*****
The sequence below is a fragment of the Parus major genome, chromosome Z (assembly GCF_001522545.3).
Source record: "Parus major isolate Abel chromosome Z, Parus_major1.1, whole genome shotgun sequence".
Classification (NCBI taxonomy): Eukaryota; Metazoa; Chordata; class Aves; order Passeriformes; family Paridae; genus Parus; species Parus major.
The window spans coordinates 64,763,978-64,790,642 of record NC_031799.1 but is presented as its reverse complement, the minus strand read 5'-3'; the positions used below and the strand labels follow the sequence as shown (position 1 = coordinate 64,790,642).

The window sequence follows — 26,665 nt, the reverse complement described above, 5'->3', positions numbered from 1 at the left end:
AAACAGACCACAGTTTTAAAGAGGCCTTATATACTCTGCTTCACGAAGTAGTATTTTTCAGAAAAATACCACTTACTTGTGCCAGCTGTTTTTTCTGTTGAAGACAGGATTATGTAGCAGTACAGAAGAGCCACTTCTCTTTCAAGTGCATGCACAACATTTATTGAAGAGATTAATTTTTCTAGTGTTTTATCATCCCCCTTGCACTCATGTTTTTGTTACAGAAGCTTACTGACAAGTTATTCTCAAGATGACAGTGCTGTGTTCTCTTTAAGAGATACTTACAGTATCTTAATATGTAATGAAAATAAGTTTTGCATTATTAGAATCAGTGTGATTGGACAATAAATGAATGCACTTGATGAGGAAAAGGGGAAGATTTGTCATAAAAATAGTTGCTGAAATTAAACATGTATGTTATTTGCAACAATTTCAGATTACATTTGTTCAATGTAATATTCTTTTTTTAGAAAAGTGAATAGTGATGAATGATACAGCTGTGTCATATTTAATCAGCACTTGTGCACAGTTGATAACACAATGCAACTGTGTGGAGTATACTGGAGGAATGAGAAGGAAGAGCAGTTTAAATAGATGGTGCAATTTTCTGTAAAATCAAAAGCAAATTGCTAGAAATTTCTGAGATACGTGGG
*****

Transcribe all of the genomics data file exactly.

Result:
The sequence below is a fragment of the Parus major genome, chromosome Z (assembly GCF_001522545.3).
Source record: "Parus major isolate Abel chromosome Z, Parus_major1.1, whole genome shotgun sequence".
Classification (NCBI taxonomy): Eukaryota; Metazoa; Chordata; class Aves; order Passeriformes; family Paridae; genus Parus; species Parus major.
The window spans coordinates 64,763,978-64,790,642 of record NC_031799.1 but is presented as its reverse complement, the minus strand read 5'-3'; the positions used below and the strand labels follow the sequence as shown (position 1 = coordinate 64,790,642).

The window sequence follows — 26,665 nt, the reverse complement described above, 5'->3', positions numbered from 1 at the left end:
AAACAGACCACAGTTTTAAAGAGGCCTTATATACTCTGCTTCACGAAGTAGTATTTTTCAGAAAAATACCACTTACTTGTGCCAGCTGTTTTTTCTGTTGAAGACAGGATTATGTAGCAGTACAGAAGAGCCACTTCTCTTTCAAGTGCATGCACAACATTTATTGAAGAGATTAATTTTTCTAGTGTTTTATCATCCCCCTTGCACTCATGTTTTTGTTACAGAAGCTTACTGACAAGTTATTCTCAAGATGACAGTGCTGTGTTCTCTTTAAGAGATACTTACAGTATCTTAATATGTAATGAAAATAAGTTTTGCATTATTAGAATCAGTGTGATTGGACAATAAATGAATGCACTTGATGAGGAAAAGGGGAAGATTTGTCATAAAAATAGTTGCTGAAATTAAACATGTATGTTATTTGCAACAATTTCAGATTACATTTGTTCAATGTAATATTCTTTTTTTAGAAAAGTGAATAGTGATGAATGATACAGCTGTGTCATATTTAATCAGCACTTGTGCACAGTTGATAACACAATGCAACTGTGTGGAGTATACTGGAGGAATGAGAAGGAAGAGCAGTTTAAATAGATGGTGCAATTTTCTGTAAAATCAAAAGCAAATTGCTAGAAATTTCTGAGATACGTGGG